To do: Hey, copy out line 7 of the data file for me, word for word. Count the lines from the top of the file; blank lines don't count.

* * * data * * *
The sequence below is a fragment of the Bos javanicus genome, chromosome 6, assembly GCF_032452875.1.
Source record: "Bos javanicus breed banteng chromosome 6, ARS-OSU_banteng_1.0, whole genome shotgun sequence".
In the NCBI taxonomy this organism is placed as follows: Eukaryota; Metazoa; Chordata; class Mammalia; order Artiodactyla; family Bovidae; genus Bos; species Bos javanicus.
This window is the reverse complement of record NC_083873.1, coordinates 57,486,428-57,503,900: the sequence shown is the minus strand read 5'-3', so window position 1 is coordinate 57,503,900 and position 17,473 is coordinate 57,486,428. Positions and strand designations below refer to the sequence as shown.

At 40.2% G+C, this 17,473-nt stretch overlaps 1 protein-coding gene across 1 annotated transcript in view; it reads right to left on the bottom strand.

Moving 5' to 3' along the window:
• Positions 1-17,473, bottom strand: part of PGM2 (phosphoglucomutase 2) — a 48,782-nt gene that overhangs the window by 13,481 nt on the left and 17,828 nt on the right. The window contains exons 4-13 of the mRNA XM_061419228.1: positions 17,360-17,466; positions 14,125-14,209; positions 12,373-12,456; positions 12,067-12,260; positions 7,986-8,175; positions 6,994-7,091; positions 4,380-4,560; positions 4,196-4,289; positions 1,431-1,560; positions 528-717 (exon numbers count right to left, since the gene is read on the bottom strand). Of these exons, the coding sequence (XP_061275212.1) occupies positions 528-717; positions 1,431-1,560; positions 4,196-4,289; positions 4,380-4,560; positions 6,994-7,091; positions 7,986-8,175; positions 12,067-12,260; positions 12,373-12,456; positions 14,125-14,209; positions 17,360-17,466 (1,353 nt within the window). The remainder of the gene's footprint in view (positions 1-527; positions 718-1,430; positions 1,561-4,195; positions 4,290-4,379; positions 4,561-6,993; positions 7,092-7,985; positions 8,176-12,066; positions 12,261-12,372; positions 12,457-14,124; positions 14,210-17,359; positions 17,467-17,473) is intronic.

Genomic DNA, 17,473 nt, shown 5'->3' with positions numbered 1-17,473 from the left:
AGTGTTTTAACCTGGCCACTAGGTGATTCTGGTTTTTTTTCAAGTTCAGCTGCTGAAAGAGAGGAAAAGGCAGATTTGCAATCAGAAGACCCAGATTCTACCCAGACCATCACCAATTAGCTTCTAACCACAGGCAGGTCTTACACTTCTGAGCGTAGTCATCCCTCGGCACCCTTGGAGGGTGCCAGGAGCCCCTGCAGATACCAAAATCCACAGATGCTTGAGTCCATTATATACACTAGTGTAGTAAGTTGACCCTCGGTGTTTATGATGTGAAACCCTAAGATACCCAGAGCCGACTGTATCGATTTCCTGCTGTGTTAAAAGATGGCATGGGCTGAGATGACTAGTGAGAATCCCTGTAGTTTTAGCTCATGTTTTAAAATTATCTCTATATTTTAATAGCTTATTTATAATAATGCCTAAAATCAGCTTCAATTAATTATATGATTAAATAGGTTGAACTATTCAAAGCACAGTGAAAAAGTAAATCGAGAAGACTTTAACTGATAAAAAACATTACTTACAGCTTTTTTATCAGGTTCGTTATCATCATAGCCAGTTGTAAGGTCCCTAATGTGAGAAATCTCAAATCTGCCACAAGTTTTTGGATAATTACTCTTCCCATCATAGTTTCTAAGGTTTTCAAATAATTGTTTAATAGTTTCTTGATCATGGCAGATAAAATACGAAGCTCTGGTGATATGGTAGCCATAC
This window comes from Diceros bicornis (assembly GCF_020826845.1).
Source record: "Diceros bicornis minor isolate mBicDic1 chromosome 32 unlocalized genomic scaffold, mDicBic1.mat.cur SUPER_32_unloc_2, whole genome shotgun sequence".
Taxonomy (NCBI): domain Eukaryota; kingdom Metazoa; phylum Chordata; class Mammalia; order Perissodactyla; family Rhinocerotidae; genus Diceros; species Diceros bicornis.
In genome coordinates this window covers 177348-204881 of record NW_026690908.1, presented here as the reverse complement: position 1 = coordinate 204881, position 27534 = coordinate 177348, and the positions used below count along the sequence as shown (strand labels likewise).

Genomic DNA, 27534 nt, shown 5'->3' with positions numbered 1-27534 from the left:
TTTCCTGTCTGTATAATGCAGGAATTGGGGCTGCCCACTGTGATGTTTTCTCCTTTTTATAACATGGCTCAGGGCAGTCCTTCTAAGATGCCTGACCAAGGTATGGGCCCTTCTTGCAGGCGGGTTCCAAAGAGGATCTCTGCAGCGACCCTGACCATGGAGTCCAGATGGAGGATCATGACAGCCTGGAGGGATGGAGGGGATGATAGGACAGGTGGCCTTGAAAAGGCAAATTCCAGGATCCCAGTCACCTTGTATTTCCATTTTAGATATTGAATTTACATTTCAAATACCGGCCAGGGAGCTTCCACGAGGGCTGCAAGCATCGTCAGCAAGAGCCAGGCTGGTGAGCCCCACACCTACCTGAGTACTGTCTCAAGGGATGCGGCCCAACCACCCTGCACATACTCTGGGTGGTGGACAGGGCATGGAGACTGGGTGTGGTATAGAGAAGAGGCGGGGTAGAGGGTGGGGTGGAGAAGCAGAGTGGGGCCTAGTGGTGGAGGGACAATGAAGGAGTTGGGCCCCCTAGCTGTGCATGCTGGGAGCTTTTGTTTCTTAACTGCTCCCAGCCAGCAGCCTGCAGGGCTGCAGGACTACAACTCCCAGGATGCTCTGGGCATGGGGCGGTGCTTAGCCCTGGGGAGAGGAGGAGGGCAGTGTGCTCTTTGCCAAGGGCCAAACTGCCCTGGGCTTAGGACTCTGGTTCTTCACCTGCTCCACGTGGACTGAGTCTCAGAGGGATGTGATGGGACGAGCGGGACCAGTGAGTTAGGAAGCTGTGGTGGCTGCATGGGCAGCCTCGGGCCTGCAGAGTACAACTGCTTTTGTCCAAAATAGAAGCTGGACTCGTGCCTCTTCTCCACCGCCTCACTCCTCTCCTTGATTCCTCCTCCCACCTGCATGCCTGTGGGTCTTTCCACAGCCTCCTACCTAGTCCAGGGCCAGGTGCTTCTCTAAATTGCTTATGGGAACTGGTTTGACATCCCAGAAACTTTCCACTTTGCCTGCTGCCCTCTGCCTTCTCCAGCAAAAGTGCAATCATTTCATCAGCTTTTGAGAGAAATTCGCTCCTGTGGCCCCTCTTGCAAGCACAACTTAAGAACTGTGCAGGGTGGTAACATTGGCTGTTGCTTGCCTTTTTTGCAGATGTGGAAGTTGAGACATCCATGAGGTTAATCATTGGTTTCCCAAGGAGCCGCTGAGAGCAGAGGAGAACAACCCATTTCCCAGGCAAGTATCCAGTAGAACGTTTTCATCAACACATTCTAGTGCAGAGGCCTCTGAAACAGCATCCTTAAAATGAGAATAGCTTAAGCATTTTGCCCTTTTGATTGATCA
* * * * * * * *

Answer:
• Positions 1-17,473, bottom strand: part of PGM2 (phosphoglucomutase 2) — a 48,782-nt gene that overhangs the window by 13,481 nt on the left and 17,828 nt on the right. The window contains exons 4-13 of the mRNA XM_061419228.1: positions 17,360-17,466; positions 14,125-14,209; positions 12,373-12,456; positions 12,067-12,260; positions 7,986-8,175; positions 6,994-7,091; positions 4,380-4,560; positions 4,196-4,289; positions 1,431-1,560; positions 528-717 (exon numbers count right to left, since the gene is read on the bottom strand). Of these exons, the coding sequence (XP_061275212.1) occupies positions 528-717; positions 1,431-1,560; positions 4,196-4,289; positions 4,380-4,560; positions 6,994-7,091; positions 7,986-8,175; positions 12,067-12,260; positions 12,373-12,456; positions 14,125-14,209; positions 17,360-17,466 (1,353 nt within the window). The remainder of the gene's footprint in view (positions 1-527; positions 718-1,430; positions 1,561-4,195; positions 4,290-4,379; positions 4,561-6,993; positions 7,092-7,985; positions 8,176-12,066; positions 12,261-12,372; positions 12,457-14,124; positions 14,210-17,359; positions 17,467-17,473) is intronic.